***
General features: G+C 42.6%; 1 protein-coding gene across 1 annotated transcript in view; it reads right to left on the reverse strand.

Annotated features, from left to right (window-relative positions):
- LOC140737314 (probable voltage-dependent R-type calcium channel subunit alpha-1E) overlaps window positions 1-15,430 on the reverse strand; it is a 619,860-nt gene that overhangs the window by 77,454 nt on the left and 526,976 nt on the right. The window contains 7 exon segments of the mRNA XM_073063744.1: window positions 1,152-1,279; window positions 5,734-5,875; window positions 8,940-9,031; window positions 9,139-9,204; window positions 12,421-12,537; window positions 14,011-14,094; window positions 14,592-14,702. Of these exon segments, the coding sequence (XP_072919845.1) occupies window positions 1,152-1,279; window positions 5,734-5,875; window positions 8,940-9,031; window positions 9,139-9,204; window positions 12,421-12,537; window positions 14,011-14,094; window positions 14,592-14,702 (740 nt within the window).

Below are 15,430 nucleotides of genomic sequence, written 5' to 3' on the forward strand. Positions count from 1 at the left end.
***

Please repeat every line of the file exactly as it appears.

General features: G+C 42.6%; 1 protein-coding gene across 1 annotated transcript in view; it reads right to left on the reverse strand.

Annotated features, from left to right (window-relative positions):
- LOC140737314 (probable voltage-dependent R-type calcium channel subunit alpha-1E) overlaps window positions 1-15,430 on the reverse strand; it is a 619,860-nt gene that overhangs the window by 77,454 nt on the left and 526,976 nt on the right. The window contains 7 exon segments of the mRNA XM_073063744.1: window positions 1,152-1,279; window positions 5,734-5,875; window positions 8,940-9,031; window positions 9,139-9,204; window positions 12,421-12,537; window positions 14,011-14,094; window positions 14,592-14,702. Of these exon segments, the coding sequence (XP_072919845.1) occupies window positions 1,152-1,279; window positions 5,734-5,875; window positions 8,940-9,031; window positions 9,139-9,204; window positions 12,421-12,537; window positions 14,011-14,094; window positions 14,592-14,702 (740 nt within the window).

Below are 15,430 nucleotides of genomic sequence, written 5' to 3' on the forward strand. Positions count from 1 at the left end.